One hell of an article, there waiting for someone to scoot down to Caracas and write, about the emergence of a new sector of socialist mass aesthetic form. I’d for one would love to know what comes of it, and what goes into it…

Here’s the question: say you were a socialist head of state of wherever you currently live, and had decided to pull network X off of the air and replace it with Your Own Social Television Network. What programming would you schedule as not to make it “really boring”? Mine would feature, of course, lots of ads without products, but I’m still thinking about what would provide the filler stuff, the actual shows, that folks would skip over with their TiVos to get back to the publicités

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May 27, 2007 at 7:05 pm

21st century socialism

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Nice to see this article on Chávez and Venezuela over at Open Democracy…. Not only has some actual numbers that contradict the hand-waving generalizations that you see in the NYT about discontent and authoritarianism, but a clearer and more assertive explanation of the political structure there than I’ve seen before:

The acceleration of the Bolivarian project – in both ideological and organisational terms, has fuelled concerns over the deepening of the government’s authoritarian tendencies. Established cynics in the media, who have seen leftwing ideals rise and fall, and opponents in the anti-Chávez movement have been quick to point to a frightening new twist in the evolution of the Chávez government. This is seen to be represented by the recent granting of decree powers to President Chávez, the move to extend state control over key sectors of the economy and the debate over the formation of the PSUV.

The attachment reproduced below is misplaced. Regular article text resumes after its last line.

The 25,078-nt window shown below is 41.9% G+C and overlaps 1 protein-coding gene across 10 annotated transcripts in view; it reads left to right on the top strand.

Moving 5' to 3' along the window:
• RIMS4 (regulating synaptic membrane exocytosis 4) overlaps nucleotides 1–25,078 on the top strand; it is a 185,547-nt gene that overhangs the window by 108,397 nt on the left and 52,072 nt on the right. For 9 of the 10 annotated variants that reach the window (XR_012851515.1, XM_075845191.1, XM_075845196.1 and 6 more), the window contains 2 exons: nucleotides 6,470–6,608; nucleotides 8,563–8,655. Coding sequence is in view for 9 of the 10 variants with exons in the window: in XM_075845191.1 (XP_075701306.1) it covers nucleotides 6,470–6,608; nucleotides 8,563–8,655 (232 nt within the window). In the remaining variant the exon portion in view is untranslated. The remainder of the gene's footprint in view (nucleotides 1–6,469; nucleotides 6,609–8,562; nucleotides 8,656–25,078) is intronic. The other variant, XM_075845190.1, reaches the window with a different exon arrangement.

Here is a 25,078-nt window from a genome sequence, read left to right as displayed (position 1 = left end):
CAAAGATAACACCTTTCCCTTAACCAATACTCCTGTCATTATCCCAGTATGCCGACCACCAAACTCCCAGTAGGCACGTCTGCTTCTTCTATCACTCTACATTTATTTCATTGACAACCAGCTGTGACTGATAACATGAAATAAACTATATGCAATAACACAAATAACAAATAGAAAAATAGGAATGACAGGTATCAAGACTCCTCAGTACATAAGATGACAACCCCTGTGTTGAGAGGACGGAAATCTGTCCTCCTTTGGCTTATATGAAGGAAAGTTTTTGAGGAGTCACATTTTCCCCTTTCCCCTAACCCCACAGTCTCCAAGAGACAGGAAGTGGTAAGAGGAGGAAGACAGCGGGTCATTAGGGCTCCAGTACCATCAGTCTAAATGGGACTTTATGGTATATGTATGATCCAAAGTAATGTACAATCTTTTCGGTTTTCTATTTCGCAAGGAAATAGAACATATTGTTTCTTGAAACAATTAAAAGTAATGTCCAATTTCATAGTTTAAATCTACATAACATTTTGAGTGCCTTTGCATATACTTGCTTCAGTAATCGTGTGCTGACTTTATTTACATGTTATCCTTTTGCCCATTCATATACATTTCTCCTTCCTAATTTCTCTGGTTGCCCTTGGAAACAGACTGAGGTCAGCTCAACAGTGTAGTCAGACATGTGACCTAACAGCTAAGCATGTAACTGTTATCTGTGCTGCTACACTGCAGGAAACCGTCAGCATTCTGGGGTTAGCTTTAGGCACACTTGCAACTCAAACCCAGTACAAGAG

However, it is at this point that the delineation between popular perceptions of democracy on the ground in Venezuela, and “elite” perceptions, articulated by the media and US “democracy-promotion” groups are revealed. There is widespread popular support for this new trajectory in Venezuelan politics. The creation of the PSUV is seen to be in line with the demands of grassroots groups to have more influence within the organisational framework of the Boliviarian project, while Chávez’s use of decree powers to revise the institutional structures of the state responds to grassroots pressure for more influence, power and resources at the community level. Put simply, many Venezuelans think they are getting more and better democracy through “21st-century socialism”, not less.

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May 5, 2007 at 1:14 am

Posted in americas, socialism

those were the days

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First paragraph of a nice piece on Régis Debray from the Independent:

Do all lives lead to and spring from a single moment? An illustration: it’s 1964, and Che Guevara, in the gardens of the Cuban Embassy in Algiers, interrupts a game of chess to flick through Sartre’s review Les Temps Modernes. He comes to an essay on urban and rural guerrilla movements written by a 23-year-old graduate of the prestigious Ecole Normale Supérieure in Paris. Guevara has a translation forwarded to Fidel Castro, who invites its author, then teaching philosophy in drab Nancy, eastern France, to Havana. The young man accepts, and so begins a journey from Cuba to the Bolivian jungle, to Allende’s Chile, even to the Elysée Palace.

(via 3quarks)

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April 21, 2007 at 11:01 am

Posted in americas, socialism

portenos

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From opendemocracy on football and politics in Buenos Aires:

Football provided Hector with enough fulfilment to enable him to overcome the disenchantment he felt toward his club because of corruption. At first glance, Hector’s response seems based on a dual, perhaps incoherent, set of standards: one applicable only to football and based on individual norms of personal fulfilment, the other applicable only to politics and based on public standards of accountability. But his response makes considerable sense in the context of Buenos Aires’s football traditions and recent crisis of representation.

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June 20, 2006 at 9:46 am